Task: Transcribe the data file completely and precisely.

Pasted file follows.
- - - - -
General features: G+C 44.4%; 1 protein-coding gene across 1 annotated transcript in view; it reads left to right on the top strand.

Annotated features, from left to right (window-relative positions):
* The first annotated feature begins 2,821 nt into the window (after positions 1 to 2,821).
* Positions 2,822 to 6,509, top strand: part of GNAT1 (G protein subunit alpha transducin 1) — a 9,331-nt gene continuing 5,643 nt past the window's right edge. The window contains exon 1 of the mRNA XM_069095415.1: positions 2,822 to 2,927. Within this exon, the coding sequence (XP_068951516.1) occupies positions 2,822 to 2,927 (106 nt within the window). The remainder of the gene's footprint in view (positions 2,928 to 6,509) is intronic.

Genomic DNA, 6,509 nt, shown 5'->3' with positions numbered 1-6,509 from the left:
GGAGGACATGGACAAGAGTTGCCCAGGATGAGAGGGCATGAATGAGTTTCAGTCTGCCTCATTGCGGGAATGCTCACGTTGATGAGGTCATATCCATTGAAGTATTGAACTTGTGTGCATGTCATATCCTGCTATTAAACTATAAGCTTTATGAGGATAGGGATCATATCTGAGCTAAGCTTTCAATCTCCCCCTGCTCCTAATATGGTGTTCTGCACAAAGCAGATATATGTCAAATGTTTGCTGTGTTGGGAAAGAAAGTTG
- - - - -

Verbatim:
General features: G+C 44.4%; 1 protein-coding gene across 1 annotated transcript in view; it reads left to right on the top strand.

Annotated features, from left to right (window-relative positions):
* The first annotated feature begins 2,821 nt into the window (after positions 1 to 2,821).
* Positions 2,822 to 6,509, top strand: part of GNAT1 (G protein subunit alpha transducin 1) — a 9,331-nt gene continuing 5,643 nt past the window's right edge. The window contains exon 1 of the mRNA XM_069095415.1: positions 2,822 to 2,927. Within this exon, the coding sequence (XP_068951516.1) occupies positions 2,822 to 2,927 (106 nt within the window). The remainder of the gene's footprint in view (positions 2,928 to 6,509) is intronic.

Genomic DNA, 6,509 nt, shown 5'->3' with positions numbered 1-6,509 from the left:
GGAGGACATGGACAAGAGTTGCCCAGGATGAGAGGGCATGAATGAGTTTCAGTCTGCCTCATTGCGGGAATGCTCACGTTGATGAGGTCATATCCATTGAAGTATTGAACTTGTGTGCATGTCATATCCTGCTATTAAACTATAAGCTTTATGAGGATAGGGATCATATCTGAGCTAAGCTTTCAATCTCCCCCTGCTCCTAATATGGTGTTCTGCACAAAGCAGATATATGTCAAATGTTTGCTGTGTTGGGAAAGAAAGTTG